The ability to deliver effective design solutions for complex environmental engineering challenges has been the hallmark of Greeley and Hansen's long and succesful history. The firm combines technical knowledge, proven insight, and creativity to provide municipal utilities and agencies with innovative and practical engineering, architectural, and management solutions that result in better urban environments.
Greeley and Hansen's search for challenging assignments began 100 years ago, in 1914, a time when the water and wastewater industry was in its formative years. In those days, sewage was referred to as "wishwater" in polite company.
The driving force of the founding of Greeley and Hansen was Samuel A. Greeley. Born on Chicago's north shore in 1882, Greeley was educated at Harvard and MIT. His first professional position was with an engineering firm headed by Rudolph Hering. Greeley soon became Hering's principal assistant, and together they focused their attention on refuse disposal projects. As their expertise built, it provided the foundation for the industry's first comprehensive study on solid waste collection and disposal. Published in 1921, the co-authored classic The Collection and Disposal of Municipal Refuse served as a standard textbook for decades.
In 1912, Greeley accepted a new job from the Sanitary District of Chicago. As assistant to Langdon Pearse, already a well-respected engineer, Greeley developed first-hand experience with one of the county's foremost experts in sewer system design.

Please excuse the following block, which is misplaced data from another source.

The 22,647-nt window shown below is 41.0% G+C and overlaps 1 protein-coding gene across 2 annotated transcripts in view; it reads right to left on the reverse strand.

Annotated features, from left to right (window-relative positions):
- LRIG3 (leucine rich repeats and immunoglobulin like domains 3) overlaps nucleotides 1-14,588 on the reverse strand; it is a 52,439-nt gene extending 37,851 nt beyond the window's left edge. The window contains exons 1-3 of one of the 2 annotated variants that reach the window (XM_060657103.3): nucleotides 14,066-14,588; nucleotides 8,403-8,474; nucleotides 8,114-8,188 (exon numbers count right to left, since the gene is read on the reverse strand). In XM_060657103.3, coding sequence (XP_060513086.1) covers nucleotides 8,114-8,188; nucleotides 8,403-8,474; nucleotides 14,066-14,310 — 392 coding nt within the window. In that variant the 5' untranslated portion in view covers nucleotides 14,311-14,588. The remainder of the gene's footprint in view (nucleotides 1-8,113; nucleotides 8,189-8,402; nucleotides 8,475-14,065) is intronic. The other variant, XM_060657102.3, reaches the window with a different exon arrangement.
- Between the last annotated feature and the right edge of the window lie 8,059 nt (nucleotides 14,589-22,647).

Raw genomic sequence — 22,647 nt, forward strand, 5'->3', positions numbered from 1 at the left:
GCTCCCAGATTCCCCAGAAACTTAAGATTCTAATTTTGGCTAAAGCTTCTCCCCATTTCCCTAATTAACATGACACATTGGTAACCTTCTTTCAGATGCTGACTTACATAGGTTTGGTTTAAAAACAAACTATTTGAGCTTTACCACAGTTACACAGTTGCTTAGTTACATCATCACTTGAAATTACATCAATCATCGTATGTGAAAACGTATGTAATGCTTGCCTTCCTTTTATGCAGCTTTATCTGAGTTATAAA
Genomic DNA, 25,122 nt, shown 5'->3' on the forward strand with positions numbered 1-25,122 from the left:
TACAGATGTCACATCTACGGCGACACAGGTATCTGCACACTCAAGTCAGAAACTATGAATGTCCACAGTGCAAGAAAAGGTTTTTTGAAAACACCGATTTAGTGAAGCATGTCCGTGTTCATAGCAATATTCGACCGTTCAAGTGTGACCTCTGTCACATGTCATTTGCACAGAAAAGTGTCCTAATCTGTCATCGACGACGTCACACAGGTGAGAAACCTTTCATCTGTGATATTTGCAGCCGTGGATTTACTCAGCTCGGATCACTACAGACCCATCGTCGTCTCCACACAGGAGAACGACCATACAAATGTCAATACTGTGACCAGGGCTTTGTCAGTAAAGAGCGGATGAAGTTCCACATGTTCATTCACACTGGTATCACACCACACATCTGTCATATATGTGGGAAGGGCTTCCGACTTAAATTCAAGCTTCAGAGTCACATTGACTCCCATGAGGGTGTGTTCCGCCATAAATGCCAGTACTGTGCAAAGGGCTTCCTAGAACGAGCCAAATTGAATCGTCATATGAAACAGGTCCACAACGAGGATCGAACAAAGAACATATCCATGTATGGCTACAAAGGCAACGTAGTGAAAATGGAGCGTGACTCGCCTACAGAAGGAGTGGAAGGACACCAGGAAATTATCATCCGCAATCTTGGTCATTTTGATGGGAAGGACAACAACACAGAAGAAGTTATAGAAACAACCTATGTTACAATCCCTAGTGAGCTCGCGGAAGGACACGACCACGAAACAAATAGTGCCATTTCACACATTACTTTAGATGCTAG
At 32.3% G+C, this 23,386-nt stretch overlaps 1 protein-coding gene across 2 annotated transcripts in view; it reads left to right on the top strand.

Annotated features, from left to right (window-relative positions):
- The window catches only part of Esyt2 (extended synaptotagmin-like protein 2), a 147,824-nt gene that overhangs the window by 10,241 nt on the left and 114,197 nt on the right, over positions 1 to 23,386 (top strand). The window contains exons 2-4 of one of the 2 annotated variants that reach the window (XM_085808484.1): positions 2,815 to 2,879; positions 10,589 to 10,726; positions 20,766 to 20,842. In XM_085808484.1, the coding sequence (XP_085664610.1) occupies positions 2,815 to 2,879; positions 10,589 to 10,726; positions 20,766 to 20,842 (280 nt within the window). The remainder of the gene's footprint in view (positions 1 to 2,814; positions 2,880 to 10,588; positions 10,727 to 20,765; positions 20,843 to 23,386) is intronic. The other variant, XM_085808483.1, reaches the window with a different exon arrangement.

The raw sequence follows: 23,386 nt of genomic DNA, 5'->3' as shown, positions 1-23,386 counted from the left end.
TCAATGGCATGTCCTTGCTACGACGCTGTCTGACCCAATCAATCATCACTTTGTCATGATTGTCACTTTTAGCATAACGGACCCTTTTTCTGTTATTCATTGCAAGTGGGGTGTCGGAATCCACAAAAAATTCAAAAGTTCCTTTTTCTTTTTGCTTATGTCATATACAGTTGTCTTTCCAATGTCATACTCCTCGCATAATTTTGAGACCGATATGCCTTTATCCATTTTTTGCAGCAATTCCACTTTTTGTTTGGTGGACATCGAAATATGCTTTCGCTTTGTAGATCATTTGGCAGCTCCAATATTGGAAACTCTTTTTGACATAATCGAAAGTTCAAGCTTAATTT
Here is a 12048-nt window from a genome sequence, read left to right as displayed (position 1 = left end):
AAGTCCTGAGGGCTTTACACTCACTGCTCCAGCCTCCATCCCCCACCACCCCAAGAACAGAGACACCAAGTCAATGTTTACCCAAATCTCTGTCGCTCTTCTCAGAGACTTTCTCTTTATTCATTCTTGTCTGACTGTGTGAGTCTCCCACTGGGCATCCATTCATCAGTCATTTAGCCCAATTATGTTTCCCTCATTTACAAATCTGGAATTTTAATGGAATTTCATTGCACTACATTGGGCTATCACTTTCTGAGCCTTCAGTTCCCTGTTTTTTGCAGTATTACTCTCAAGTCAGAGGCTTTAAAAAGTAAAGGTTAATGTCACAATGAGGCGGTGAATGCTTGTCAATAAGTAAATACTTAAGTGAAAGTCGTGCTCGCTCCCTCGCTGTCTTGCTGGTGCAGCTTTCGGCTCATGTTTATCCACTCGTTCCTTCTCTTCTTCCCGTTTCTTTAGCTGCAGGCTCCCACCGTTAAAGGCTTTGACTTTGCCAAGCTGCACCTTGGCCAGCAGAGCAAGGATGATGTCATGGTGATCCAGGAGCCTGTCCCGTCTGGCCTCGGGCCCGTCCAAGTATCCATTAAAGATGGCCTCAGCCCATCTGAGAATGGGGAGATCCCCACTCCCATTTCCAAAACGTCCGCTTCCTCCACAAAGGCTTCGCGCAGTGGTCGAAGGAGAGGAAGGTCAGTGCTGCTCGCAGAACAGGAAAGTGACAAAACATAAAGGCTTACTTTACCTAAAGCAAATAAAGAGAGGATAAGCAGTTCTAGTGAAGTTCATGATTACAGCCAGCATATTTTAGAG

Recognizing the great nationwide need for their talents, in 1914 the two founded their own practice--Pearse and Greeley. The Sanitary District of Chicago continued to trust in those two men and became the firm's first client.
By 1920, Paul Hansen, another MIT graduate, joined the firm as a full partner. His previous accomplishments included services as chief sanitary engineer for the Illinois State Department of Public Health. The partnership was renamed Pearse, Greeley and Hansen, providing a full range of environmental engineering services for water supply and purification, and sewage and refuse disposal.
When Pearse left the partnership in 1932 to concentrate full-time on his continuous responsibilities with the Chicago Sanitary District, the firm became Greeley and Hansen. Later, after the deaths of Hansen in 1944 and Greeley in 1968, the remaining partners chose to retain the firm's name-a posthumous tribute to the gentlemen's expertise and leadership in providing a solid foundation upon which the firm continues to grow.
A firm with more than nine decades of continuous service has milestones along the way that enhance the course of their journey. These milestones are highlighted below: